The other thing we need to know is that these obsessive, recurring and impassioned thought-feelings are not you. Maybe they happened to you, or they’re places where you were wounded, but they are not you. I think most of us from an early age in life make the fatal mistake of self-identifying with those impulses. I told you the story about the colleague who had insulted me and the thought of anger was there. The fact that I could even see that thought shows you that it’s not absolutely one with myself. I could look at it, hear it and see it. The fact that I can differentiate such thoughts from my own thoughts shows that there’s a difference. I could have just uncritically said, “Well, anger came in—of course, because I’m an angry guy.” I could have just embraced that impulse and thought and run with it; and if I’ve been doing that my whole life it becomes me. I think that’s who I am. All kinds of other thoughts and desires and inclinations are not us. But they can become us if all we do is welcome them and magnify them, and allow them to unleash their dark energy within us. I think all of us have seen these things. Unchecked, many of these thoughts can lead to neuroses of various kinds, obsessive-compulsive disorders, and at their worst, various sociopathic kinds of behavior.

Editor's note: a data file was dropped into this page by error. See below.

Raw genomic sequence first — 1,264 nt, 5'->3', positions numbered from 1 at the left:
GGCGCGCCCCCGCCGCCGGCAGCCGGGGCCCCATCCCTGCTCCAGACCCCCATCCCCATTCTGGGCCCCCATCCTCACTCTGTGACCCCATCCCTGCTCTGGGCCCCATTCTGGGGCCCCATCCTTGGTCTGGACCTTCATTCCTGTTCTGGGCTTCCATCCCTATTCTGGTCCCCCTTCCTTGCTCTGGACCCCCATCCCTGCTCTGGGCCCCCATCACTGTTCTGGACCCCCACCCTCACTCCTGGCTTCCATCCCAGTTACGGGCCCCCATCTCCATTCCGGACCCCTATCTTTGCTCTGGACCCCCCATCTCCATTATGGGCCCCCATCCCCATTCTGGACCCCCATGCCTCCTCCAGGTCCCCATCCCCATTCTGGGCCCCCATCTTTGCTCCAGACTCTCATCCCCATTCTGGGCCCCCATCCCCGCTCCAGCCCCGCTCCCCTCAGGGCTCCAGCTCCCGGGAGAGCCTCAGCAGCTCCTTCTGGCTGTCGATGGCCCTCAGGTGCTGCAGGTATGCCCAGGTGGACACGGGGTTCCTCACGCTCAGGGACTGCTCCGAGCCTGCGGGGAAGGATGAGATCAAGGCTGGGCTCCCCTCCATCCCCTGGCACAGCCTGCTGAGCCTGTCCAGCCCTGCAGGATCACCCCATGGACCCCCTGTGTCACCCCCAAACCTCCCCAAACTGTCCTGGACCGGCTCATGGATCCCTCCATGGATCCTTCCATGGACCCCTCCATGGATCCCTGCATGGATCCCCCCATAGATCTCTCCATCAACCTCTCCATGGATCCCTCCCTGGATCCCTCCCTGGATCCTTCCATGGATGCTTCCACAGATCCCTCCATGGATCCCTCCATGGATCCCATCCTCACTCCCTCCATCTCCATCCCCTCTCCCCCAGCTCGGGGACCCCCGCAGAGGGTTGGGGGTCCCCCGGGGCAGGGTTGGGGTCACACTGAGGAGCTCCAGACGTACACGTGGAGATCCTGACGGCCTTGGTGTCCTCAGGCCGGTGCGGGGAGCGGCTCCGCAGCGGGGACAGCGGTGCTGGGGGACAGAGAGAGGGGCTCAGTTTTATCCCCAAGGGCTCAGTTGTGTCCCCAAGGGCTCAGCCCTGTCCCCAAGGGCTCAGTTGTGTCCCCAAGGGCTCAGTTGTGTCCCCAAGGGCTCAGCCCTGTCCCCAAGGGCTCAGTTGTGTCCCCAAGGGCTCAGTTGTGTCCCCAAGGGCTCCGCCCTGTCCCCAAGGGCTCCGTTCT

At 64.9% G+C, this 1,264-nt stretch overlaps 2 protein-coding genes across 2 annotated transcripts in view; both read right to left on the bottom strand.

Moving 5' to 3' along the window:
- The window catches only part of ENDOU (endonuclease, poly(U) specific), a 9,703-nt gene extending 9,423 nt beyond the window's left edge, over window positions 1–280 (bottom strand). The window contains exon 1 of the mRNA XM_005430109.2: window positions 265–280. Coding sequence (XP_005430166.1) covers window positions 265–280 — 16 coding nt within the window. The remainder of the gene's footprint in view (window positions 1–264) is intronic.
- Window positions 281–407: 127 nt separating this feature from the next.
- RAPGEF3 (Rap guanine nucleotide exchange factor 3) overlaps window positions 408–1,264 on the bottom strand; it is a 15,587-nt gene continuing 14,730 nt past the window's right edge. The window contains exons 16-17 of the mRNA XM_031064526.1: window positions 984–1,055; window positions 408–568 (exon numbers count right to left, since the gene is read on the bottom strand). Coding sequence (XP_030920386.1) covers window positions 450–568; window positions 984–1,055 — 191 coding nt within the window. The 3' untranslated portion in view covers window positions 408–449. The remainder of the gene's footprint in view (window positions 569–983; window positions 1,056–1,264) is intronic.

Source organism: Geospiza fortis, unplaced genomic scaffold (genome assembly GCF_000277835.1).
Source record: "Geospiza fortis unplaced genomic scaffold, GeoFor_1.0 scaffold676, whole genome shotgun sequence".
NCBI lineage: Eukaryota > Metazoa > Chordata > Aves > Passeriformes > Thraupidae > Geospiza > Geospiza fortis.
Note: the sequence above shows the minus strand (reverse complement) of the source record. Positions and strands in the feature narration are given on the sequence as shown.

It always intrigued me that in Greece there seemed to always be a little cloud settled on the peak of Mt. Athos, and sometimes it’s a perfect saucer shape. The monks call it the “veil.” I always wondered what was happening meteorologically, and of course it’s very simple. The warm air moves across the surface of the ocean and hits the wall of the mountain, and it has nowhere to go so it rises and condenses and forms into a cloud. The mountain is a weather-maker. I thought, this is a profound image, because you are the mountain, you are not the cloud, but we make the mistake of self-identifying with the cloud. You’re not the emotional storm in your mind—that is other than you. It has come to rest on you, but don’t they come and go? Our job is not to follow them wherever they go, but to be rooted in the mountain that we are. During a storm, what is the most active part of a tree? The outermost part. If we live up here in our minds, we’ll be agitated and blown about by every breeze. When we recognize that, it is the time to turn our attention to the core, the trunk, and not to self-identify with those thoughts.

~ “Prayer of the Heart in an Age of Technology and Distraction” delivered by Fr. Maximos (Constas) on Feb. 2014 to the clergy of diocese of LA and the West of Antiochian of N. America at the invitation of His Eminence Metropolitan Joseph. The audio version of this lecture first appeared on Patristic Nectar Publications, and is published here by permission.

Fr. Maximos is the presidential research scholar at Holy Cross Greek Orthodox School of theology in Brookline, MA. He is an Athonite monk, one-time professor at Harvard Divinity School, accomplished author and translator and lectures internationally in both academic and parochial venues.